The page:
It is interesting to observe attitudes and listen to comments from pastors and church leaders with respect o how churches should approach and utilize strategic planning and numbers in a church context. Thomas S. Rainer’s March 4thblog post is very relevant to this topic, which he titled, “Ten Rules of Thumb for Healthy Churches” ( Here, he writes, “Using rules of thumb to guage church health is problematic because they are, well, rules of thumb. There will always be exceptions, extenuating circumstances, and even disagreements on the right metrics….Please let wisdom prevail.” Ironically, the same day he posted this piece, in response to a reader’s post outside of the states, he admittedly changed his title to “Ten Rules of Thumb for Healthy Churches in America.”

A personal friend who is a leader in his church recently said to me with respect to the declining numbers in his church, “Looking at the numbers (attendance and giving) is not a healthy way of managing or growing a church; it is important that we keep our eyes on the Lord to see what He is doing and discern if we are doing what He wants us to be doing.” Personally, being a numbers guy, I thought to myself in an unspiritual manner, “Yeah, a good way to keep your church on the decline it to keep your head in the sand and ignore the numbers until your church has to close its doors one day.” Instead, I replied with a much more compassionate tone, “While it can be unspiritual to look to numbers in a selfish manner or in a way that puffs up pride and provides a means of confidence independent of who we are in God (much like King David in 1 Chronicles 21 when he took the census of Israel), looking at numbers to help make a strategic decision and devise a plan of action can also be a wise thing to do (as Jesus commends the King who counts his troops before going to war against another king in Luke 14:31-32 as a metaphor for illustrating the importance to counting the cost of becoming a disciple of Jesus before one decides to go down such a path).

So here are four guiding principles from Proverbs that should be kept in mind with respect to strategic planning and tracking numbers in the context of managing a church or parachurch organization:

  1. In a missional context, the emphasis is on discerning God’s mission for your church or parachurch organization and what its role is in fulfilling God’s mission within its specific context. See the importance of discerning God’s Spirit in my earlier post “When God Interrupts Your Day” Proverbs 16:3 highlight this point, “Commit to the Lord whatever you do, and He will establish your plans.”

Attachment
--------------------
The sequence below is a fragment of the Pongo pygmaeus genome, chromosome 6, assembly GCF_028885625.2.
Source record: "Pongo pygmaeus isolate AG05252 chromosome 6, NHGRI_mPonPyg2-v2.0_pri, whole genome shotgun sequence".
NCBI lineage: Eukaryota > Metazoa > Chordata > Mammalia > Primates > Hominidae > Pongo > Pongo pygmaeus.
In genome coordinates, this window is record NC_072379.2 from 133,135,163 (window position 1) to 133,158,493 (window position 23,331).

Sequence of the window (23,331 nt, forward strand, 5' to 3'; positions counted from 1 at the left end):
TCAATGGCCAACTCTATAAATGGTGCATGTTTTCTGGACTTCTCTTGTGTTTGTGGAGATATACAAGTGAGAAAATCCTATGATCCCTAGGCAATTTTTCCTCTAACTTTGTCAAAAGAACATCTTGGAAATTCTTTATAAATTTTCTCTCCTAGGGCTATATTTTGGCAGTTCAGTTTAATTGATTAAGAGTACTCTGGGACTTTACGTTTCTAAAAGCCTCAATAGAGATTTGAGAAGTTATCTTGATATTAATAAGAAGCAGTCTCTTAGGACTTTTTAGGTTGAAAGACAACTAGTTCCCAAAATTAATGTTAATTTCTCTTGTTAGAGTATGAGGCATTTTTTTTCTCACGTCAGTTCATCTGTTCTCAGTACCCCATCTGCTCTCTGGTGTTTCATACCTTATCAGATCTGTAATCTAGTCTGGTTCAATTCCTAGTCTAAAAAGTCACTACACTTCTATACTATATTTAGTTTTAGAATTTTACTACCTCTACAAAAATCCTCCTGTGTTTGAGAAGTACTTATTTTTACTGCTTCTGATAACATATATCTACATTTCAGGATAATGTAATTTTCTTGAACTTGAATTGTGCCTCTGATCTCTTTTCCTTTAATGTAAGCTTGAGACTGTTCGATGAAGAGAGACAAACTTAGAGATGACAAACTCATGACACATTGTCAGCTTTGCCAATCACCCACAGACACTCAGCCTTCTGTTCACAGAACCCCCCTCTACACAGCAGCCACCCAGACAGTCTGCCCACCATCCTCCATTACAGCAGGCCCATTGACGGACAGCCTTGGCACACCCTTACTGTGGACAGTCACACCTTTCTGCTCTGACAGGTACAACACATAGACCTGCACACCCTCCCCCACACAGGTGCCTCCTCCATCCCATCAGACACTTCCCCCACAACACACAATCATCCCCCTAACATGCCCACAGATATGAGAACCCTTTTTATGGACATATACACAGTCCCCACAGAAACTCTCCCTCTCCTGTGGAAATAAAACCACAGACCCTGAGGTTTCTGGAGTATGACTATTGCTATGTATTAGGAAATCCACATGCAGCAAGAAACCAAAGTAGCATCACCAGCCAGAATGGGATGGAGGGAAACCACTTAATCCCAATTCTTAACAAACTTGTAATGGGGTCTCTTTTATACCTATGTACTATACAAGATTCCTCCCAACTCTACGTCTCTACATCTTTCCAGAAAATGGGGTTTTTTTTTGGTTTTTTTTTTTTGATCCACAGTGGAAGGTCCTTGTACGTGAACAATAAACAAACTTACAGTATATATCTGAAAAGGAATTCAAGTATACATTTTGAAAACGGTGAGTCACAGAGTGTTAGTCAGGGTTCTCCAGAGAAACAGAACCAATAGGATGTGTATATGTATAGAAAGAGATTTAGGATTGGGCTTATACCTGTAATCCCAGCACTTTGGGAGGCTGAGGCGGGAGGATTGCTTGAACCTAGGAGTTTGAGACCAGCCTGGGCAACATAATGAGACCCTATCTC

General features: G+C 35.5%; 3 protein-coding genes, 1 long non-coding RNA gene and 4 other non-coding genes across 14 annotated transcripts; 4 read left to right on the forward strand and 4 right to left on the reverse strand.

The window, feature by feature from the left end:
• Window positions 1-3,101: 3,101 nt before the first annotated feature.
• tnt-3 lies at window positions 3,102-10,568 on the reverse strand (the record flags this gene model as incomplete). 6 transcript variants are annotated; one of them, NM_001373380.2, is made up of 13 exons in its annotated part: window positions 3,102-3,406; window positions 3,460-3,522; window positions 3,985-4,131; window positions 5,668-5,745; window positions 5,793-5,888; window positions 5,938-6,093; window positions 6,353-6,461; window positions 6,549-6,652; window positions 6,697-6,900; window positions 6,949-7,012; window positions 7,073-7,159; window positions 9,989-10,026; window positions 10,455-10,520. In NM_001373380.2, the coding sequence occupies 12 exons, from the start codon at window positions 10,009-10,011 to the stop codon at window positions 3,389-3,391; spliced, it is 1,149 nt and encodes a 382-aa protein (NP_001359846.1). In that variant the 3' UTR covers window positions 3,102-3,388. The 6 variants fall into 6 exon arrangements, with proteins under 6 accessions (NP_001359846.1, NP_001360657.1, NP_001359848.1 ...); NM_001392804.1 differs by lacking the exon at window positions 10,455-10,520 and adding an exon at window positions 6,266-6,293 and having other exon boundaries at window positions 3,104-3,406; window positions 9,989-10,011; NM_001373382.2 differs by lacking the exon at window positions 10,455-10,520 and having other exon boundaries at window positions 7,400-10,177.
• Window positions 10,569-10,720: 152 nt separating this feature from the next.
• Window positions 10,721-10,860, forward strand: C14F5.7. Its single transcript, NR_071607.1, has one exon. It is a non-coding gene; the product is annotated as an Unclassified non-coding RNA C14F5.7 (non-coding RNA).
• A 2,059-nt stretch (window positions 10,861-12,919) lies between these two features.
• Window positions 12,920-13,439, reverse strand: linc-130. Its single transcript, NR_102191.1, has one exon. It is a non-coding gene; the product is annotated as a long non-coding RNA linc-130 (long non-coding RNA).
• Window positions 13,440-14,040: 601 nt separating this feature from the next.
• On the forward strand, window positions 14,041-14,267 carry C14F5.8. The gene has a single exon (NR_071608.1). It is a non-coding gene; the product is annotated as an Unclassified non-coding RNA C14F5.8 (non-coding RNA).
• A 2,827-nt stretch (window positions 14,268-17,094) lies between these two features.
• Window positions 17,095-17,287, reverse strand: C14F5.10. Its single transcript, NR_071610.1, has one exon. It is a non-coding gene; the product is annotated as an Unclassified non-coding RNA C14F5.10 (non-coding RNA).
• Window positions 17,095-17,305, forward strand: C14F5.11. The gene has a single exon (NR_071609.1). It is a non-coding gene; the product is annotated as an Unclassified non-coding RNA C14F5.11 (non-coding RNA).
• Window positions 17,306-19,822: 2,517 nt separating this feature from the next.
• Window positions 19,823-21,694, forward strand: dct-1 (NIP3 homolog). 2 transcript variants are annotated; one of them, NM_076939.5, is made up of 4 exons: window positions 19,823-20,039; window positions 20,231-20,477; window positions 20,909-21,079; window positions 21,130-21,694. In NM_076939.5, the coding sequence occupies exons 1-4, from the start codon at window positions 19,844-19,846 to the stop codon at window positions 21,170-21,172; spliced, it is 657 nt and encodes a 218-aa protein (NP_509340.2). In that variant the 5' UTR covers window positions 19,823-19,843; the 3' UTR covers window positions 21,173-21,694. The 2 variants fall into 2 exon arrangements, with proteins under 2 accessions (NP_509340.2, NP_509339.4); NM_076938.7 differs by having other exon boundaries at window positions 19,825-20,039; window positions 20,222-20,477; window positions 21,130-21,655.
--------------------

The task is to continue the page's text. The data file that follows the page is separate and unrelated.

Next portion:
2. While it is true that while people have the ability to make their plans, and the Lord has the final say to approve or thwart such plans (Proverbs 16:1). This does not mean that we should not plan! Proverbs 14:22 tells us that planning does facilitate results, “Those who plot evil will go astray, just as those who plan what is good find love and faithfulness (Proverbs 14:22).
  3. While it is important to establish strategic plans and work to achieve the goals laid out in these plans, people must be willing to be flexible and adjust such plans in response to what God is doing as Proverbs 16:9 states, “In their hearts humans plan their course, but the Lord directs their steps.”
  4. In the management of churches and parachurch organizations, leaders should not use numbers as a means of selfish gain or defining personal success, failure, or prestige; rather, as a means of discerning the health of one’s church or parachurch in relation to God’s calling. As Proverbs 16:2 states, “All a person’s ways seem pure to them, but motives are weighed by the Lord.”

Dan LaValla is Director of Library Services and Development Associate at Biblical. He is Chair of the Endowment Committee for the American Theological Library Association; he serves as vice chair of the Ministry Board and chair of the Missions Committee of First Baptist Church in Lansdale. He is very active in his community, coaching youth baseball and football and has served on several community boards. See also

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